Microscopic aquatic world: techniques to eat without dying in the attempt

Researcher describes the crossings and dilemmas tiny organisms face when trying to feast.

Copepod eating suspended particles through the generation of water micro-flows. Photo: courtesy researcher.

For Darwin, the species that survive are neither the strongest nor the fastest, but the most adaptable to changes. In line with this idea, in lakes and oceans there are various microscopic organisms that managed to restructure their dietary habits to survive and the zooplankton is not an exception.

Marine biology describes zoopankton as a group of aquatic organisms that do not have photosynthesis capacity (heterotrophs) and feed with organic matter through ingestion, including smaller organisms. But, how do they find their food in the immensity of a place where not even one ray of light can be filtered? In order to answer that question, Rodrigo Gonçalves, CONICET assistant researcher at the Estación de Fotobiología Playa Unión, province of Chubut, received an external scholarship and travelled to Denmark. The aim was to study the mechanisms this species uses to satisfy its desire to eat.

“We knew that organisms have different types of swimming and feeding techniques and they do not have the sense of sight to identify the food. Instead, they detect the small fluid disturbances that the prey generates when it moves”, Gonçalves explains.

According to the study published in the North American magazine Proceedings of the National Academy of Sciences (PNAS), these disturbances are hydronamic signals that propagate in a way similar to the one of the sound, but the difference is that the medium is not the air but the water.


What is essential is invisible to the eye

The zooplankton swims blindly through marine currents until it detects some particle that can identify as a prey due to the fluid disturbances (“noise”) it generates when moving.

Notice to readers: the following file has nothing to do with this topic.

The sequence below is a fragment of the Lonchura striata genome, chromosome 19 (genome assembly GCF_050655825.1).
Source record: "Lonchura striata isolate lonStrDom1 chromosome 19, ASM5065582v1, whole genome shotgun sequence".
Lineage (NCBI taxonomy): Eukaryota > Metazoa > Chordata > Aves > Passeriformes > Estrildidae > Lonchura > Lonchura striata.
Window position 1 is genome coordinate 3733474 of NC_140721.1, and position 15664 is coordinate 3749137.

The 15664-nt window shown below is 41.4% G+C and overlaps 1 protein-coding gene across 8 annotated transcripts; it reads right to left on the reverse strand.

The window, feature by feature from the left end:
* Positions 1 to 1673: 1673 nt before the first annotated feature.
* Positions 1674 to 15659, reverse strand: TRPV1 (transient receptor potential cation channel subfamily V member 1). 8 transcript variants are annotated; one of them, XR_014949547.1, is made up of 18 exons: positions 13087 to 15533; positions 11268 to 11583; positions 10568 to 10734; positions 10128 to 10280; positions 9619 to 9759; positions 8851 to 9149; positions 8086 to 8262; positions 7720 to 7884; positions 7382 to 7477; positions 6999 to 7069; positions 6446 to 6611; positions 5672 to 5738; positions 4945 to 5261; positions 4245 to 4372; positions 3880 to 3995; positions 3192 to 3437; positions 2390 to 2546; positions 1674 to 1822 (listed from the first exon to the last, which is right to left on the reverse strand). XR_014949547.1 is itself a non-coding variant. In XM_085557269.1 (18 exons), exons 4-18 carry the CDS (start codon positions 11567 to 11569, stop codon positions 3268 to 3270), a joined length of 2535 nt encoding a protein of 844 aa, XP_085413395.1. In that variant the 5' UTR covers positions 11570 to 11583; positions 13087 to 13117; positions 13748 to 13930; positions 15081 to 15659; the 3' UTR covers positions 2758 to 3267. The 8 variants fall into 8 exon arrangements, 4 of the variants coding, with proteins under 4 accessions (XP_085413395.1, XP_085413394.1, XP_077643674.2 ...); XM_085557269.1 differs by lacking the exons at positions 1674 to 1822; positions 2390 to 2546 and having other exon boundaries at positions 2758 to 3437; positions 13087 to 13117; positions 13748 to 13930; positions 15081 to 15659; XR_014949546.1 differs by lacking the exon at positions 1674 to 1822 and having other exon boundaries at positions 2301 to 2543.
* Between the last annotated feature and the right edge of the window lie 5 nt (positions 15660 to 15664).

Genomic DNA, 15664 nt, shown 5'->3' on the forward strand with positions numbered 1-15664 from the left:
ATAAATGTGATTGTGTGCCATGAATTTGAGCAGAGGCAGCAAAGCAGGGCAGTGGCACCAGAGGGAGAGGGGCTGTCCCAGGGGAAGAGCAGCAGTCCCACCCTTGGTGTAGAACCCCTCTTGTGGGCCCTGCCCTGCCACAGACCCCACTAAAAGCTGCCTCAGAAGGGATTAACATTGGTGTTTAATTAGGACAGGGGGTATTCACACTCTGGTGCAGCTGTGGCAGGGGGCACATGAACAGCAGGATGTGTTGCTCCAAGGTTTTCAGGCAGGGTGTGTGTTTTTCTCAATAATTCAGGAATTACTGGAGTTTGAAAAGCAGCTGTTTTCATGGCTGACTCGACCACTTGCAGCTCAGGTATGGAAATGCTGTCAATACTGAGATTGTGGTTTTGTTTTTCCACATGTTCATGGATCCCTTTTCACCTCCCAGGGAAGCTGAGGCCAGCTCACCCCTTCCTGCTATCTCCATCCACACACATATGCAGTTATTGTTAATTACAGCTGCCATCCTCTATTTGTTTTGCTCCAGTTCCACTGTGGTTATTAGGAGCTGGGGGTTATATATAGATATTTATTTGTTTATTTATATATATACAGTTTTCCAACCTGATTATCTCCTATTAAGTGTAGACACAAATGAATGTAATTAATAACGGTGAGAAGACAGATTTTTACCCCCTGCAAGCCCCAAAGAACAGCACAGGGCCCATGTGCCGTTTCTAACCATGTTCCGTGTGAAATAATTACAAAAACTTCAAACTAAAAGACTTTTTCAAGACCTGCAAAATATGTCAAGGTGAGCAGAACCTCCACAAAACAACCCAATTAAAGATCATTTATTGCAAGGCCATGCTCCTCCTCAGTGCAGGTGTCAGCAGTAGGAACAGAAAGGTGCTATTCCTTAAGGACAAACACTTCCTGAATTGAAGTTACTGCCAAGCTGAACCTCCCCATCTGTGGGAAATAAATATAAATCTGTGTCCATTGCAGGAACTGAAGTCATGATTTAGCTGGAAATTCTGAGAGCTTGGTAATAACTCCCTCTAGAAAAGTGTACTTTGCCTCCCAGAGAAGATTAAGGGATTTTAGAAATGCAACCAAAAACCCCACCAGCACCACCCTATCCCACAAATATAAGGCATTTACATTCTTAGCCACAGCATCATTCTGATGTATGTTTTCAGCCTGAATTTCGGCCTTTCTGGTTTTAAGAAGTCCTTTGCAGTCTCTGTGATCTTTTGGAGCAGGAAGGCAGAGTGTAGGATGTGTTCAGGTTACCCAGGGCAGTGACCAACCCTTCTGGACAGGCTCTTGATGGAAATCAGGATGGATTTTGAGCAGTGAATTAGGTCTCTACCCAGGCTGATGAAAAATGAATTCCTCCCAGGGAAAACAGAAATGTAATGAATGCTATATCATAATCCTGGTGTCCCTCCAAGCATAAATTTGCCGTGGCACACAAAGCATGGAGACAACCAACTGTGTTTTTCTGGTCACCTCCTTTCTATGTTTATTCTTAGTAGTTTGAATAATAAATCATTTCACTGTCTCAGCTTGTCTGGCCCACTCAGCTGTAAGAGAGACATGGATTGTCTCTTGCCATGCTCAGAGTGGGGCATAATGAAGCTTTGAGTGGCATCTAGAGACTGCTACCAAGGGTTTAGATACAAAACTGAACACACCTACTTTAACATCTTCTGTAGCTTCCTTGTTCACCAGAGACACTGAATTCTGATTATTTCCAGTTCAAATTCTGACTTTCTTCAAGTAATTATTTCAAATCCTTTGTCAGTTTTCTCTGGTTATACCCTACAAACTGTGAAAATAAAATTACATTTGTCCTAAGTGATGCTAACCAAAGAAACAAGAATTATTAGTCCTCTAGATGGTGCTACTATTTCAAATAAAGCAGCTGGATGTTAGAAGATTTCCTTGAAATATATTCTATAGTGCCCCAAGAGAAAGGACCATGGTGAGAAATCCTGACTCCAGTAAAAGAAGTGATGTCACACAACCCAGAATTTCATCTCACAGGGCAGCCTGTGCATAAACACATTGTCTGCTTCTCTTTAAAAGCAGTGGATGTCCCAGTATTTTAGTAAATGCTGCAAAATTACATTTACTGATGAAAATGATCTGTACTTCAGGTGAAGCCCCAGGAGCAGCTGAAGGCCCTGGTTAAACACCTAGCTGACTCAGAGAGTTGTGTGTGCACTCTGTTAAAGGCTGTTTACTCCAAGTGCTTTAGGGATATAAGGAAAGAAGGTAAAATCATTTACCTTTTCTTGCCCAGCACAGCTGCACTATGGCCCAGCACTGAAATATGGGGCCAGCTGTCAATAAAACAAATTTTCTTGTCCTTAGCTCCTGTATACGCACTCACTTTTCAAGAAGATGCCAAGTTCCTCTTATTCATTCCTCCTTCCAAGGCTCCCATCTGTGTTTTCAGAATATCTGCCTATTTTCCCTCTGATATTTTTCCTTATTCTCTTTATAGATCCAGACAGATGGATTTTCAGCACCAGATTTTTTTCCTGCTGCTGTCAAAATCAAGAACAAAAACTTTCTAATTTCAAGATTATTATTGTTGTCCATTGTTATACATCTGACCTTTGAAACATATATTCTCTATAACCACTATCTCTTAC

These “noises” are hydrodynamic signals generated by the prey when moving, as it also needs to eat. So, when it moves it emits signals that reveal its presence. This produces a double game: in order to eat, a microorganism exposes itself to be eaten.

In order to observe these marine adventures, the researcher and his team used a high speed video camera to capture the way in which these animals can solve this crossroads.

“We found that, in general, they do it with two types of locomotion whose main objective is to make the least possible ‘noise’. The first group chooses to generate a feeding micro-current to capture their preys. Although this current evidences their positions, it allows zooplankton to catch more food and thus produce enough energy to maintain the levels of the population. In the second case, the microorganisms stay still and when they detect a particle they do a small jump and catch it, thus only generating intermittent hydrodynamic signals, which are more difficult to detect. However, although this reduced ‘visibility’ is less efficient for the feeding purposes, it allows maintaining de levels of the population with a relatively lower catch of food”, the researcher describes.

The study suggests that in different opportunities both mechanisms have evolved, over and over, because both strategies have been reported in completely dissimilar species; thus, setting a possible general pattern for the microscopic aquatic world.


The all-seeing lens

The high speed video camera increases the human capacity to observe what is out of range and it is the only possible way to keep the pace with zooplankton, as these organisms move extremely fast: they can detect, capture and catch a prey in milliseconds

The researcher explains that when a specific laser is added to this technique, it is possible to illuminate the water where the microorganisms are and capture not only their movement but also the one of their possible food. That allowed them to infer the signals they send when they are moving or eating apart and how detectable they could be to be a potential predator.

“This way of taking pictures is known as Particle Image Velocimetry (PIV) and it allowed us to describe patters that could be applied to other aquatic species”, Gonçalves concludes.


  • By Jimena Naser